Puerto Rico is finally taking its energy system private. Gov. Ricardo Rosselló signed a bill Wednesday to sell pieces of the Puerto Rican Electric Power Authority (PREPA). The system’s been in shambles since Hurricane Maria hit last year, and this is seemingly the governor’s final attempt to salvage it.
This move doesn’t come as a surprise; Rosselló announced his intention to privatize parts of PREPA back in January. He signed the bill in front of a backdrop of solar panels in Isabela, Puerto Rico—an ode to what he hopes this law will further. “This plant is a microcosm of what we’re doing here today,” he said at the press conference, speaking of his idea “transform” the island’s energy system.
This bill-turned-law opens the door for the authority to accept contracts and offers from private companies to sell or transfer any assets. Even specific operations or services—like repairing power lines, for instance—are on the table for private entities to take on temporarily or permanently.
PREPA won’t become entirely private, but at this point it’s unclear what parts would remain public. It’ll likely depend on future negotiations. The privatization, meanwhile, will prioritize power generation and distribution.
The governor champions this law as a way to reduce energy costs for people on the island. “Today, our destiny will be one where the quality of life improves because the energy cost drops, the quality of energy improves, and the impact on the environment improves,” he said at the press conference.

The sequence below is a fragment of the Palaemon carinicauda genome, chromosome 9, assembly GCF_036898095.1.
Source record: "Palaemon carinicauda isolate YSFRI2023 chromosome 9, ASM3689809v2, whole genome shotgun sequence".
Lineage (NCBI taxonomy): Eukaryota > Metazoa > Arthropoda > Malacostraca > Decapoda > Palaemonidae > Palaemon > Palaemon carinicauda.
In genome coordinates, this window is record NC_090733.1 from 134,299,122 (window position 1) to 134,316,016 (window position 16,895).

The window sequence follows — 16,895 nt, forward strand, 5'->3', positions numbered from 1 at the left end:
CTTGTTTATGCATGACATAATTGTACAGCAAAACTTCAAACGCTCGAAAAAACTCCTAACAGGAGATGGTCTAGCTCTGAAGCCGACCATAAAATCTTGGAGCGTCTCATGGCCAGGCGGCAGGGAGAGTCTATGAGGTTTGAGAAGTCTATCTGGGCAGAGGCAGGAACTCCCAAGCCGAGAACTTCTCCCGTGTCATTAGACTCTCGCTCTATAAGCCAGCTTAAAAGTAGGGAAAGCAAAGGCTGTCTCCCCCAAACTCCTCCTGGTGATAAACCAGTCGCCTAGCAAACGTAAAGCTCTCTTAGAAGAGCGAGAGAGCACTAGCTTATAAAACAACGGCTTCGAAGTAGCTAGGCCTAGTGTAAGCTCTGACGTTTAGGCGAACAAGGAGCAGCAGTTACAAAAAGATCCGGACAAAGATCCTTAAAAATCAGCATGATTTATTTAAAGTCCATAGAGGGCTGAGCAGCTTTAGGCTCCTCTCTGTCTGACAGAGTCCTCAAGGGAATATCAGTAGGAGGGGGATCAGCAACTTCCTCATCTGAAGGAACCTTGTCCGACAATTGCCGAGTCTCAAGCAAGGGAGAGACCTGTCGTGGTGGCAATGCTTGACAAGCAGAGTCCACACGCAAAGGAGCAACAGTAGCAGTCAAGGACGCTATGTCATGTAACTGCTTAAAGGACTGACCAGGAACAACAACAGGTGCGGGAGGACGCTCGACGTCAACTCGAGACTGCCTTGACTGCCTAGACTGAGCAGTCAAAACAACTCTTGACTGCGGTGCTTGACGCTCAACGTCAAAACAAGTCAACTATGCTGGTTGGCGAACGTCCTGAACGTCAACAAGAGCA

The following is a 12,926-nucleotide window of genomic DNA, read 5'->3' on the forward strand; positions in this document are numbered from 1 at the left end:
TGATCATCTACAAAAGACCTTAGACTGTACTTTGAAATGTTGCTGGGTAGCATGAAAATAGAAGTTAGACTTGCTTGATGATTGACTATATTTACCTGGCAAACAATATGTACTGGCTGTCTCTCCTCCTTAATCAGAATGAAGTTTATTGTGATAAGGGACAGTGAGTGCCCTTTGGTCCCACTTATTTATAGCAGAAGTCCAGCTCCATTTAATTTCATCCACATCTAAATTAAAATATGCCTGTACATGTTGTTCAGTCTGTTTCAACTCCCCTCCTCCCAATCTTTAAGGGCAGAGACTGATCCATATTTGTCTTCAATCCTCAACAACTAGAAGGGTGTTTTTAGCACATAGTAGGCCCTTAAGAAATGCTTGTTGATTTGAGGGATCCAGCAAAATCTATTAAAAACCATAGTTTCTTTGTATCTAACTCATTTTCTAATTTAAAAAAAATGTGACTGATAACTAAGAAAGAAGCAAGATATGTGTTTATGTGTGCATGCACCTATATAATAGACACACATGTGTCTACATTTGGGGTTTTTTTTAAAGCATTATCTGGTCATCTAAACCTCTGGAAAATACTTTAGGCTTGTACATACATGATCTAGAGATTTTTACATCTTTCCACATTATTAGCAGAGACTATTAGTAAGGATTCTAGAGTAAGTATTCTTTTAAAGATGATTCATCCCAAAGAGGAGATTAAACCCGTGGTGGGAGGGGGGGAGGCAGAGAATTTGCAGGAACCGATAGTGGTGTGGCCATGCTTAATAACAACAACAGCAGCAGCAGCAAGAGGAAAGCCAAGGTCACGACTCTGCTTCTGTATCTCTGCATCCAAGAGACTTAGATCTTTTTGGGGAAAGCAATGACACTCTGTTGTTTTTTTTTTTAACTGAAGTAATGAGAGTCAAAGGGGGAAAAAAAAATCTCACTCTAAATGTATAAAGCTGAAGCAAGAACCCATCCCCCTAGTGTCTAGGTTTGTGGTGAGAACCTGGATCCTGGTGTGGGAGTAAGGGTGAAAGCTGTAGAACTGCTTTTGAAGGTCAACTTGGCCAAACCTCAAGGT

But critics are worried by the fact that the law ignores PREPA’s whopping $8 billion debt. “The buyer can decide during negotiations it doesn’t want anything to do with the debt,” said Lionel Orama, a founding member of the National Institute of Energy and Sustainability at the University of Puerto Rico, to Earther. Ultimately, he thinks Boricuas will eat that cost. “The question is how,” he said.
Orama recognizes how wonderful the bill sounds on paper. Affordable energy access for all that prioritizes renewables? Fucking paradise compared to a shaky, outdated grid that sees a catastrophic blackout every so often. But he also points out the law doesn’t feature an enforcement mechanism to ensure that companies meet any requirements or standards previously set forth by the Puerto Rico Energy Commission. These have encouraged affordable renewable energy production and energy efficiency, as well as helped push forth microgrids.
Now the commission will have 15 days to evaluate any proposed contracts between companies and PREPA—a timeline that made Orama scoff.
“That’s a joke,” he said. “These contracts aren’t a few pages. They’re hundreds.”
The energy problem on the island is complicated. It didn’t begin with Hurricane Maria; it only got worse. For Orama, selling the authority responsible for it off is more of a band-aid than a solution. If a government didn’t find it economically feasible to return power to a community after the hurricane—the grid remains shaky, and some mountain towns still don’t have power—how can the public expect a private company to do so?
“Now, there are going to be people who won’t have power because it won’t be convenient for the company,” Orama speculated.
Of course, we can’t know what the future energy landscape will look like until the contracts start rolling in. But to Orama and many others? Energy—like water and sewage—is a public service. And such services lose that privileged essence when they enter private hands.